Sade: This is What is Possible

Posted on August 15, 2013


At Bay Area Youth Centers (BAYC), a division of Sunny Hills Services, we partner with foster youth transitioning out of care in order to empower them to live independently as the most self-reliant, confident adults they can be. At the heart of our work is recognizing each youth in their individuality and helping them to know and understand themselves. Our primary tool in working with youth is our own humanness – our own relational ability, empathy, and presence. We welcome our youth as they are and we are dedicated to working with each and every one of them to accomplish their chosen life goals.

Below is an article from the Alameda County Foster Youth Alliance (FYA) summer newsletter. It profiles Sade, an amazing young woman who we served through our Real Alternatives for Adolescents (RAFA) program years back, and who now currently works for BAYC as a Residential Advisor. Sade serves as an inspiration for all foster youth, proving that helping youth to believe in themselves can go a long way in helping them to create successful futures.

You would think anyone could see it. The crowd that had gathered in support of foster youth at the FYA Walk Around Lake Merritt in 2006 certainly couldn’t miss the light shining from Sade Daniels, who performed a spellbinding poem she’d written about life growing up in care. She was 17 at the time, participating in FYA member Bay Area Youth Center’s RAFA program, preparing to apply to colleges. She believed then in possibility, and felt herself to be on the cusp of great things. It hadn’t always been that way.

“The assumption is that I’ve always had this mindset that I was going to make it but that’s not the case at all. When I was younger, I had no expectation that I would go to college.”

At age 5, living with a grandmother she loved despite the fact that she kept a padlock on the refrigerator door, Sade taught herself to read by watching Hooked On Phonics. “All I wanted was an escape, and books gave me that,” she says. “Barnes and Noble was utopia for me. I got a piece of what life could be through books. I just didn’t think it was possible for me.”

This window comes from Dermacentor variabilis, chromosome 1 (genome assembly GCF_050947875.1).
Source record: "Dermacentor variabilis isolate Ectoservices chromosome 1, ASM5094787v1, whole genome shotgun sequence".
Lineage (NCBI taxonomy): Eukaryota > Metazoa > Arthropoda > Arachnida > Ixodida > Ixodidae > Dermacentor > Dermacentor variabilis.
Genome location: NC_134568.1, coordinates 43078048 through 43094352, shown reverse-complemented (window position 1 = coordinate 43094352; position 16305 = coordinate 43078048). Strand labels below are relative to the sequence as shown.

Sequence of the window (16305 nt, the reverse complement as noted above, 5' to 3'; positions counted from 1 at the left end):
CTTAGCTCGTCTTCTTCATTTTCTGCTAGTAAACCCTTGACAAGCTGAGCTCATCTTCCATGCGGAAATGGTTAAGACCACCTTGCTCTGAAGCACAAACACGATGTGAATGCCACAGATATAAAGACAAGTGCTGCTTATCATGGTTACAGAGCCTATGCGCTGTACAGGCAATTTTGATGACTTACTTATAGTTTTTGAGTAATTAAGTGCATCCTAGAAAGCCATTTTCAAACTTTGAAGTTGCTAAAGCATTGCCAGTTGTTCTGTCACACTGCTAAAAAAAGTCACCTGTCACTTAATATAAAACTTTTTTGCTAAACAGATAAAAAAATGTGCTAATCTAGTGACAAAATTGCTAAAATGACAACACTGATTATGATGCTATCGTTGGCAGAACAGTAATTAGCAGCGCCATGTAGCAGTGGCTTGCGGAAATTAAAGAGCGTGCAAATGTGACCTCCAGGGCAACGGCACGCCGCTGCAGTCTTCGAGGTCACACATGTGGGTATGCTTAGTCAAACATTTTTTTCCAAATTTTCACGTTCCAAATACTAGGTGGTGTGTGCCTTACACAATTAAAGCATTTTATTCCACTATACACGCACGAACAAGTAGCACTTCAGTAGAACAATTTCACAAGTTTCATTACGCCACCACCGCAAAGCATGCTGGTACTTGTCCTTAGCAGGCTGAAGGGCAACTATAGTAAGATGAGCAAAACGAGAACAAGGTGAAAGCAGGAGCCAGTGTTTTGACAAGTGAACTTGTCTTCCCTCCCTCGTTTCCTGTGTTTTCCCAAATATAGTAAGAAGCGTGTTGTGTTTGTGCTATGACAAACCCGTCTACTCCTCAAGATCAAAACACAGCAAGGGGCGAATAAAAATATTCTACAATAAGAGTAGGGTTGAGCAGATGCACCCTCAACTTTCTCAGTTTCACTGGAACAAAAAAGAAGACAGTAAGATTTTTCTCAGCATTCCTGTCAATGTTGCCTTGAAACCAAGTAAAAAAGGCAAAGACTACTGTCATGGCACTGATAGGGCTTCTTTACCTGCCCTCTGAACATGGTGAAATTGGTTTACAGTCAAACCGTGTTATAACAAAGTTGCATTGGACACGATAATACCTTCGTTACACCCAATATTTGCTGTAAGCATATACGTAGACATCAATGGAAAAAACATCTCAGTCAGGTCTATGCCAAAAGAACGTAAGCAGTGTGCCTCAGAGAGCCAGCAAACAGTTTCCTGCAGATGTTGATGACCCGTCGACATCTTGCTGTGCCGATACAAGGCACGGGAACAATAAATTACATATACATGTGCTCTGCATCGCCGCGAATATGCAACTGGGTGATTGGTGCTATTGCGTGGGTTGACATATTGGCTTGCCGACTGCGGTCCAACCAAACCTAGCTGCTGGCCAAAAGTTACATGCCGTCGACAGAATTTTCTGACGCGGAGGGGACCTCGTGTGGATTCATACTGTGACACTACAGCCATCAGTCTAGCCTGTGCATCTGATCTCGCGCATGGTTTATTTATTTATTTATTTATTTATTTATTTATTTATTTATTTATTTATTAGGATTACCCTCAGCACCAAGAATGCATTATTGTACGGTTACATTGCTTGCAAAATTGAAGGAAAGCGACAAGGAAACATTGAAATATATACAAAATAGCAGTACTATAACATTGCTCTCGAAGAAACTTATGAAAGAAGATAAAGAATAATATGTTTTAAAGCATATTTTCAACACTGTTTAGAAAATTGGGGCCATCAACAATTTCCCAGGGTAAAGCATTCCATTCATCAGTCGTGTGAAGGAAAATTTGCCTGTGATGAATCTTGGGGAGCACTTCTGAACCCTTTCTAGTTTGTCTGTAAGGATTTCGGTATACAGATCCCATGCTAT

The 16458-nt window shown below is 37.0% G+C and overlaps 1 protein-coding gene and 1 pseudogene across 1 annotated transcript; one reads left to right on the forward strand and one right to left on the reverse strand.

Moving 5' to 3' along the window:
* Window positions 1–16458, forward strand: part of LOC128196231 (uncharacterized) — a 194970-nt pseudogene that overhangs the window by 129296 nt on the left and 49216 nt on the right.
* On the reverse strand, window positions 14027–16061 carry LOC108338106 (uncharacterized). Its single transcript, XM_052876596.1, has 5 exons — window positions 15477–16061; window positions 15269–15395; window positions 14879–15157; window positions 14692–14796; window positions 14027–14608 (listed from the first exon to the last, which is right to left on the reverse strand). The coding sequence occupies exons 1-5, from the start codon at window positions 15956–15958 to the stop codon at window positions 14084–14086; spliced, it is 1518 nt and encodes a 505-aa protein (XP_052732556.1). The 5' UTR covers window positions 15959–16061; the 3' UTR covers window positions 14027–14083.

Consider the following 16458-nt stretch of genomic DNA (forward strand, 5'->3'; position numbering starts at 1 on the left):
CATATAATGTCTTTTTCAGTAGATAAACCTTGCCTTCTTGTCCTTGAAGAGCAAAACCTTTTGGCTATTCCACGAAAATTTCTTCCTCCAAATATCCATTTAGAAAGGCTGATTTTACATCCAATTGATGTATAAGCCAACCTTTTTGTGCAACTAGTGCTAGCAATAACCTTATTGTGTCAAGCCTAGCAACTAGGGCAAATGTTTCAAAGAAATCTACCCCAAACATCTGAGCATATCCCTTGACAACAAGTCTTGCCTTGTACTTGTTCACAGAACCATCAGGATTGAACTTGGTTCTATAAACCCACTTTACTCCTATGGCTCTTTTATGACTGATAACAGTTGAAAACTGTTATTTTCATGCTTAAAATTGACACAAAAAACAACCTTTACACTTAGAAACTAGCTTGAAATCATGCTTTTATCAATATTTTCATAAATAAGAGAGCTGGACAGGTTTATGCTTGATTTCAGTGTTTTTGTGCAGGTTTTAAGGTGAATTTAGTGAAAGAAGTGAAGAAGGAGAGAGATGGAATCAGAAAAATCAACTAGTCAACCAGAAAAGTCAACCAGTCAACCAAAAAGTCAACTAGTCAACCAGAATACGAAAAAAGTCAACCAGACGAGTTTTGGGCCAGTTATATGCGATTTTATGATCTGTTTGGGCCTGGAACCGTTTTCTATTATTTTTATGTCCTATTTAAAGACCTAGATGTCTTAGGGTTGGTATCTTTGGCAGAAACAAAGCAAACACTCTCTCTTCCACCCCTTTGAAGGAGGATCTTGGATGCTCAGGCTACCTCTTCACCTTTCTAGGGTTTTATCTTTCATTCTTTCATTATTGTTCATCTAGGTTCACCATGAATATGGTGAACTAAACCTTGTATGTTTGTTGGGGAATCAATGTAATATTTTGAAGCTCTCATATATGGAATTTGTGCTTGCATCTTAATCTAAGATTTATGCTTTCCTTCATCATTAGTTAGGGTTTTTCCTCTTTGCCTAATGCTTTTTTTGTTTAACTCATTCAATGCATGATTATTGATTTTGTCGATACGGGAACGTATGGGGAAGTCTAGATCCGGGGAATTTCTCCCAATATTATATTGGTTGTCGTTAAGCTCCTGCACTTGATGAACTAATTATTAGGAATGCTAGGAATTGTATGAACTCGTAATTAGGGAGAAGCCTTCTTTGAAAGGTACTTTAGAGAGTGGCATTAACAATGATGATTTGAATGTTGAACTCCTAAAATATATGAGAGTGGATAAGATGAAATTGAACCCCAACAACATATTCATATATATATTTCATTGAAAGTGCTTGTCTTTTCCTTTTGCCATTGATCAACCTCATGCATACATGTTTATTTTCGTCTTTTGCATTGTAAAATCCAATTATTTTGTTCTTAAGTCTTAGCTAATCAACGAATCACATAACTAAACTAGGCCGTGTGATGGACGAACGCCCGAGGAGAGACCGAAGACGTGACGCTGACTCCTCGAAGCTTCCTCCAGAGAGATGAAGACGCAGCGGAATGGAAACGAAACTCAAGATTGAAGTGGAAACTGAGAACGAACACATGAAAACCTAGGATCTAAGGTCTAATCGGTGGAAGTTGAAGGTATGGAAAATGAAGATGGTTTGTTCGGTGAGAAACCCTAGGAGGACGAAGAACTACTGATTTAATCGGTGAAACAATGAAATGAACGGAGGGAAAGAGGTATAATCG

Sade left her grandmother’s house when her mother got sober for a brief period during Sade’s 8th grade year. When her mom relapsed, she entered foster care, and was placed in a group home. “By the time I was in 9th grade, I was going through struggles in the group home, and I couldn’t put up with struggles at school, too, so I would skip and go straight to Barnes and Noble, and read all day.” What did she read? Everything. “Science and religion and self-help books. A lot of poetry. I’d read a haiku, and then sit down and write one.”

Immersing herself in literature in the aisles of a bookstore, Sade says she still didn’t see education as a possibility for herself. “You would think that the way I loved learning, I would have loved school but I never did. School was never a nurturing place for me. From kindergarten up, it literally took me being kicked out of school, then dropping out, to finally meet an educator invested in my education. My teacher at Independent Studies was the first person to show some actual compassion about my life. Before him, no one saw a light in me so I didn’t believe I had a light.”

At 16, Sade entered the BAYC RAFA Transitional Housing Placement Program (THPP.) “I got a lot of support there, and that made it a lot easier.” Now 25 and with a Bachelor of Social Work degree from Philander Smith College under her belt, Sade is a professional who is sharing that same compassion and support with the young people she works with in her jobs as an on-site Residential Advisor at BAYC/Sunny Hills Services and as a Youth Advocate at MISSSEY. “When you have nobody believing in you, it is so easy to believe you’re not meant to be anybody. The hardest thing for me to relay to young people is ‘it’s a choice.’”

It’s a choice, she says, and it takes time. Although her Independent Studies teacher told her when she was 15 that she could go to college and set about helping her get there, it wasn’t until she was 17 that she began to believe it herself. “We’re doing a dual education with young people. My teacher showcased that with me. We have to teach how to survive, sustain, and maintain– math and reading plus compassion.”

Writing nearly every day since she was 11, Sade says her writing helps her “feel regular. Not necessarily happy but just regular.” Her readers devour her stories on Facebook, asking for the next chapter before it’s finished. “I love that!” she says. Plans to turn it into a book are in the works.

She also has a large and growing group of fans keeping up with her performance schedule. Last fall, she won first place in Spoken Word at FYA member Beyond Emancipation’s Beyond Idol contest. She recently performed at the Alameda County CYC chapter’s 25th anniversary celebration, and has been the keynote speaker at multiple conferences around the state.

Asked how she feels about AB 12, Sade says, “I am so appreciative that it passed but we need to make sure that extended foster care doesn’t just avert homelessness for foster youth at 18 but that those extended services between 18 and 21 help youth develop the skills so they can avert homelessness after age 21. I teach youth: ‘if you’re not doing any type of future planning, you are doing your future planning even then. If you’re not planning something that will help you sustain in the future, homelessness is still very possible.’ We need to instill skills as well as hope.”

What’s next for Sade? More writing, more performing, and a return to school for a graduate degree, possibly a dual MSW/JD. She’s applying to universities around the country for the fall of 2014.

Profile by Melinda Clemmons

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